Clark was also interested in why Hollywood tropes about love and romance always seem a bit retro, lagging behind the current zeitgeist. I think that the representations that define our popular culture are profoundly disconnected from reality and are more likely to reflect a marketer’s hunch about what a particular demographic craves rather than what real living people actually want. One reason I’m so excited about the prospects for social media is that it gives marketers and media companies better information than they’ve ever had before about what animates us, what preoccupies us, and what we care to share (this is the topic of one of my TED talks). I think marketers, advertisers, programmers and creators of entertainment content will need to respond to increasing pressure to supply what audiences actually want – rather than producing hackneyed stories based on primitive stereotypes.

Clark turned out to be much more skeptical than I was about just how far we can go with AI. As my friends well know, I am borderline obsessed with the possibilities of the singularity, and so I’m convinced that we’ll be able to make life-like versions of ourselves in my lifetime. For better or worse, I believe that we’ll make AI that conforms to our current notions of perfection, whatever those happen to be at the time. I also think we will undoubtedly change our definition of perfection the moment we think we’ve achieved it. We’re sort of predictable that way.

The broader question may be why we are so obsessed with humanizing technology in the first place. There’s a great scene in Prometheus in which the robot Michael (played brilliantly by Michael Fassbender) puts on some protective head gear which is entirely unnecessary for him. When a human asks him why he bothers, he says it’s because humans are far more comfortable with creatures that act and look like them. Bingo. Yes, we quite capable of empathy, but we are also deeply self-involved creatures, hard-wired for self-preservation, and anthropomorphism is a crutch we’ve been using for millennia.  Our virtual assistants and the robots we engineer will no doubt reflect our knee-jerk discomfort with anything elementally different from ourselves.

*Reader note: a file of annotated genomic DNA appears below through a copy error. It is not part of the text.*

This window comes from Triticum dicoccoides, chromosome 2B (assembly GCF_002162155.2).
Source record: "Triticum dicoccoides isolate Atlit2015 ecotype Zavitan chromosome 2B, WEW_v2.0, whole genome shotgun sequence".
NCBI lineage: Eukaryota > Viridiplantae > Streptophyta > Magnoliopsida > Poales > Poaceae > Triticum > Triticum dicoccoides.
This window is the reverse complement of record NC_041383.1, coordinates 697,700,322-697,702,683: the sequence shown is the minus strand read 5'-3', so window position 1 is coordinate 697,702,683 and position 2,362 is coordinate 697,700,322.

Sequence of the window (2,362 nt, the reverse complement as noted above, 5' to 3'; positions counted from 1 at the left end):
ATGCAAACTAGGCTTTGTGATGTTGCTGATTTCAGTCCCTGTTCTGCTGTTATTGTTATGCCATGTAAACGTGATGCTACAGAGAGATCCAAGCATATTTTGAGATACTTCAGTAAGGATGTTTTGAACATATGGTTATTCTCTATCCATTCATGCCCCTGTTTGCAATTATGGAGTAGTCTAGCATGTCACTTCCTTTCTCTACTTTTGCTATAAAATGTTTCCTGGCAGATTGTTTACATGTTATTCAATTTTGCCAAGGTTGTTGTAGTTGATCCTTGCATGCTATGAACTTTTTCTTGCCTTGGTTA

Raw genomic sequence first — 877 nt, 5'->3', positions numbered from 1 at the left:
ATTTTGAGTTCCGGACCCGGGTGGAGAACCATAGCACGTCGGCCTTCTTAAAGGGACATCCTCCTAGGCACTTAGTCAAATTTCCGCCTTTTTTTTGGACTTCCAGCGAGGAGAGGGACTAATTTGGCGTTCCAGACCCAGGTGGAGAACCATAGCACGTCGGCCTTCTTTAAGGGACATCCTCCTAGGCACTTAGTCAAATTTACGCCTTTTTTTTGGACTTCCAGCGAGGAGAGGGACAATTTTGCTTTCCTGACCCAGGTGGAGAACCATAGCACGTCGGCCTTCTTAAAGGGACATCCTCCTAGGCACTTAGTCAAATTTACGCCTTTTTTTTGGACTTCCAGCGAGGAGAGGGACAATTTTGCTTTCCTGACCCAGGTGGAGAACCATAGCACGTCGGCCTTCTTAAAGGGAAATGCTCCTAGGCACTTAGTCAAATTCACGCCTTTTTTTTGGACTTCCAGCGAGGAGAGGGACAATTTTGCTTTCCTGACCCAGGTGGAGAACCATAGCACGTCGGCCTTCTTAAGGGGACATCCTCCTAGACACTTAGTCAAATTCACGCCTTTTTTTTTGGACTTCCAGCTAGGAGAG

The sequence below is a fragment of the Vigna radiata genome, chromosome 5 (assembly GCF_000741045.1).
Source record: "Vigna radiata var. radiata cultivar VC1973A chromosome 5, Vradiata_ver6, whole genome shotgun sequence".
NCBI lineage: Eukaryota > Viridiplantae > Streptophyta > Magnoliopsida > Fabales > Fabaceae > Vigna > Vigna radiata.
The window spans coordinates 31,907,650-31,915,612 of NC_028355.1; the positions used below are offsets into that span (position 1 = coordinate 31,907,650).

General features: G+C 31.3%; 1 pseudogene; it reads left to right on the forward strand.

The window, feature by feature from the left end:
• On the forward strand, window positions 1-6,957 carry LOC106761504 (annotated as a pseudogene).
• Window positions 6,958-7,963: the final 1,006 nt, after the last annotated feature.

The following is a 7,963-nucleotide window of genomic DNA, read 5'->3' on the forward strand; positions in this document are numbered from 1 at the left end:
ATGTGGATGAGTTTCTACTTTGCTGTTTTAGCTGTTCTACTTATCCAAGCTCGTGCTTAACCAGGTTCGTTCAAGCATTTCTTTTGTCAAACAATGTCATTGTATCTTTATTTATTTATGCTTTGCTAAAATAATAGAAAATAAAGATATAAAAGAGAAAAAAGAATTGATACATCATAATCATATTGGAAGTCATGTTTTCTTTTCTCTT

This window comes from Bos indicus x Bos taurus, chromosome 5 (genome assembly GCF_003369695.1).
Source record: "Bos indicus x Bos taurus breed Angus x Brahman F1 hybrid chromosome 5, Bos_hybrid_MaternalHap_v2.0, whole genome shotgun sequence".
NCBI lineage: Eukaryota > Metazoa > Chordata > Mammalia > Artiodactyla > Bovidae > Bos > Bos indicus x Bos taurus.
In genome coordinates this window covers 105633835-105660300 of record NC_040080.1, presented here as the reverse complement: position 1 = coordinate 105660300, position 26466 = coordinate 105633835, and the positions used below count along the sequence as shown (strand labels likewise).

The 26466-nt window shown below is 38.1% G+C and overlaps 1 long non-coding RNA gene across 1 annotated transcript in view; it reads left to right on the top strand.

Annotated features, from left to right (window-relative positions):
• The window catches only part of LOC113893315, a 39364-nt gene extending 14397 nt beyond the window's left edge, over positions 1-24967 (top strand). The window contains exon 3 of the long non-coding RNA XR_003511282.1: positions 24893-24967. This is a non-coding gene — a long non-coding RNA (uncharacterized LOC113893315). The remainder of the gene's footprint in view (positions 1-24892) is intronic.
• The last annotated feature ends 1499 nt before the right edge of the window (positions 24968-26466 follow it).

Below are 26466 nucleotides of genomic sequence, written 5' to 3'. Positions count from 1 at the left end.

Tribeca Film Festival: The Art of Networking

Ironically, these pencils were a big hit at the Tribeca Film Institute's super-high-tech Interactive fest.


Film festivals are tricky events to navigate. Of course they’re about art and commerce and, for some reason, all too many filmmakers are uncomfortable with that combination. Despite the entertainment industry’s craven reputation, there are plenty of people in it – not just indie movie types – who long for something pure: complex aesthetic objects that will transport people to new places and new ways of understanding this world and the many alternate realities we’ve crafted for ourselves. That idealism, and the understandable longing for money and attention to achieve that dream, is prominently on display at fests like Tribeca. And yes, a lot of it is about glad-handing and hitting as many cocktail parties as possible (as well as standing next to the right person at the red carpet premieres), but more and more these days, it’s also about figuring out how to make movies do that the networking for you. Filmmakers who’ve managed to crack the social media code have, indeed, mastered the twenty-first century art of networking.